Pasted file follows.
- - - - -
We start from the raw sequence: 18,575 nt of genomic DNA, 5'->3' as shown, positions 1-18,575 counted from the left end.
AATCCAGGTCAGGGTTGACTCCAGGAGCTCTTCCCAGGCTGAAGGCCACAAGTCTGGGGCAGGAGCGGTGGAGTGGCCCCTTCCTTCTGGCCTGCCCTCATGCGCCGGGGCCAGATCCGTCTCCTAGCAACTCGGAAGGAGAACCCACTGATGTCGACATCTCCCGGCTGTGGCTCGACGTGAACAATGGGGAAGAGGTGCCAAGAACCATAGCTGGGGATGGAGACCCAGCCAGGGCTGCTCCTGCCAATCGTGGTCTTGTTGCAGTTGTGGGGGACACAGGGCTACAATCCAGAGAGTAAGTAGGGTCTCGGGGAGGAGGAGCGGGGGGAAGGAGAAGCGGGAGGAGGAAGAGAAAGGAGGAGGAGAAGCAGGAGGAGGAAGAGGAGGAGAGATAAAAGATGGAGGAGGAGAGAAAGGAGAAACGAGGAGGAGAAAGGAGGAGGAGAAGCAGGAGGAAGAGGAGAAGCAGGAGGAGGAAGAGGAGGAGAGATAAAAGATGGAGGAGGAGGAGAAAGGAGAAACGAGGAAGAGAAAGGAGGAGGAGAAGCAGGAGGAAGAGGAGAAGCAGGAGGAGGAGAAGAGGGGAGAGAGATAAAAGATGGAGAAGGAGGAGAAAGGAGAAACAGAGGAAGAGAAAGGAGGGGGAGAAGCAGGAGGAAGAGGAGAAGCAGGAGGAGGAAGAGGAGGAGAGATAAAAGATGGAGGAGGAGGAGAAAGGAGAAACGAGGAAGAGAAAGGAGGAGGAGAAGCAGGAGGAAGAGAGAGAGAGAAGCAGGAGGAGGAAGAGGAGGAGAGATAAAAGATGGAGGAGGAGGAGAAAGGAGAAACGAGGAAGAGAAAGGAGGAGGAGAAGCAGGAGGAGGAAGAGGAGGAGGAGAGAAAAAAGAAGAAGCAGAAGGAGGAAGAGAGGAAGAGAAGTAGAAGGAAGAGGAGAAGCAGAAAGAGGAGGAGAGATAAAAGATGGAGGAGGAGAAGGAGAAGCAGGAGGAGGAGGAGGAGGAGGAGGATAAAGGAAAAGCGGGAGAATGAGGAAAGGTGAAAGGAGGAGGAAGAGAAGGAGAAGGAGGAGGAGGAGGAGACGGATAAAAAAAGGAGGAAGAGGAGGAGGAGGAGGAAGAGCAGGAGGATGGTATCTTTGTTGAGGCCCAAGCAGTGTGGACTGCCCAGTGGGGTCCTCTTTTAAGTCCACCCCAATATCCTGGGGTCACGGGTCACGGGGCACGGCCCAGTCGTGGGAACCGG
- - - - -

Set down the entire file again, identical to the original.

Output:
We start from the raw sequence: 18,575 nt of genomic DNA, 5'->3' as shown, positions 1-18,575 counted from the left end.
AATCCAGGTCAGGGTTGACTCCAGGAGCTCTTCCCAGGCTGAAGGCCACAAGTCTGGGGCAGGAGCGGTGGAGTGGCCCCTTCCTTCTGGCCTGCCCTCATGCGCCGGGGCCAGATCCGTCTCCTAGCAACTCGGAAGGAGAACCCACTGATGTCGACATCTCCCGGCTGTGGCTCGACGTGAACAATGGGGAAGAGGTGCCAAGAACCATAGCTGGGGATGGAGACCCAGCCAGGGCTGCTCCTGCCAATCGTGGTCTTGTTGCAGTTGTGGGGGACACAGGGCTACAATCCAGAGAGTAAGTAGGGTCTCGGGGAGGAGGAGCGGGGGGAAGGAGAAGCGGGAGGAGGAAGAGAAAGGAGGAGGAGAAGCAGGAGGAGGAAGAGGAGGAGAGATAAAAGATGGAGGAGGAGAGAAAGGAGAAACGAGGAGGAGAAAGGAGGAGGAGAAGCAGGAGGAAGAGGAGAAGCAGGAGGAGGAAGAGGAGGAGAGATAAAAGATGGAGGAGGAGGAGAAAGGAGAAACGAGGAAGAGAAAGGAGGAGGAGAAGCAGGAGGAAGAGGAGAAGCAGGAGGAGGAGAAGAGGGGAGAGAGATAAAAGATGGAGAAGGAGGAGAAAGGAGAAACAGAGGAAGAGAAAGGAGGGGGAGAAGCAGGAGGAAGAGGAGAAGCAGGAGGAGGAAGAGGAGGAGAGATAAAAGATGGAGGAGGAGGAGAAAGGAGAAACGAGGAAGAGAAAGGAGGAGGAGAAGCAGGAGGAAGAGAGAGAGAGAAGCAGGAGGAGGAAGAGGAGGAGAGATAAAAGATGGAGGAGGAGGAGAAAGGAGAAACGAGGAAGAGAAAGGAGGAGGAGAAGCAGGAGGAGGAAGAGGAGGAGGAGAGAAAAAAGAAGAAGCAGAAGGAGGAAGAGAGGAAGAGAAGTAGAAGGAAGAGGAGAAGCAGAAAGAGGAGGAGAGATAAAAGATGGAGGAGGAGAAGGAGAAGCAGGAGGAGGAGGAGGAGGAGGAGGATAAAGGAAAAGCGGGAGAATGAGGAAAGGTGAAAGGAGGAGGAAGAGAAGGAGAAGGAGGAGGAGGAGGAGACGGATAAAAAAAGGAGGAAGAGGAGGAGGAGGAGGAAGAGCAGGAGGATGGTATCTTTGTTGAGGCCCAAGCAGTGTGGACTGCCCAGTGGGGTCCTCTTTTAAGTCCACCCCAATATCCTGGGGTCACGGGTCACGGGGCACGGCCCAGTCGTGGGAACCGG